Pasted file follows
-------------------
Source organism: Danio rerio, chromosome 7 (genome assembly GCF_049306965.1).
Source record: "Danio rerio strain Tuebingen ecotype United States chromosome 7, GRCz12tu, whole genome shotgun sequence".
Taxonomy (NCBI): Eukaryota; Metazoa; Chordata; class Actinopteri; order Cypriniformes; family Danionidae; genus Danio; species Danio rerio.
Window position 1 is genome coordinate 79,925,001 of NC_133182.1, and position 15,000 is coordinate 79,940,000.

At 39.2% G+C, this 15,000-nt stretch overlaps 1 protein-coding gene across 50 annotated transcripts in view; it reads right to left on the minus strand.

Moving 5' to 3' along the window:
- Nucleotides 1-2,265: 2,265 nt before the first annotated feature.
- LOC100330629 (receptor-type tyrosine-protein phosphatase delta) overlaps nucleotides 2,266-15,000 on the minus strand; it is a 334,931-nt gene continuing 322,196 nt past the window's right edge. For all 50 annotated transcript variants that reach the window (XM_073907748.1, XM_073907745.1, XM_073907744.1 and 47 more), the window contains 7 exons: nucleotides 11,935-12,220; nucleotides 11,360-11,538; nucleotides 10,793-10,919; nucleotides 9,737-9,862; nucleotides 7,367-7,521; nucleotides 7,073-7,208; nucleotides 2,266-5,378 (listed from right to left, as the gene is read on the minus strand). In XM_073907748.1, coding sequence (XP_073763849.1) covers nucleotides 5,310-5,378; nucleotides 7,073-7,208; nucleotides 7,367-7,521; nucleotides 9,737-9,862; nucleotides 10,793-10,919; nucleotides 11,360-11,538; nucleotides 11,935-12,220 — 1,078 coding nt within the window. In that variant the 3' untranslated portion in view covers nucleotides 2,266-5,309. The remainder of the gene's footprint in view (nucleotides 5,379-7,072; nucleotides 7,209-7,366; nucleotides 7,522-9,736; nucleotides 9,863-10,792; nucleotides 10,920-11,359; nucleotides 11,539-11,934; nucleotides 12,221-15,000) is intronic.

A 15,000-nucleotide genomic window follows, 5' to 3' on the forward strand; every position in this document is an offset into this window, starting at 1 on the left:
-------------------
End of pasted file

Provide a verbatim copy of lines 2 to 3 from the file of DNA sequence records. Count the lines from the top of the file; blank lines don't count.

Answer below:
Source record: "Danio rerio strain Tuebingen ecotype United States chromosome 7, GRCz12tu, whole genome shotgun sequence".
Taxonomy (NCBI): Eukaryota; Metazoa; Chordata; class Actinopteri; order Cypriniformes; family Danionidae; genus Danio; species Danio rerio.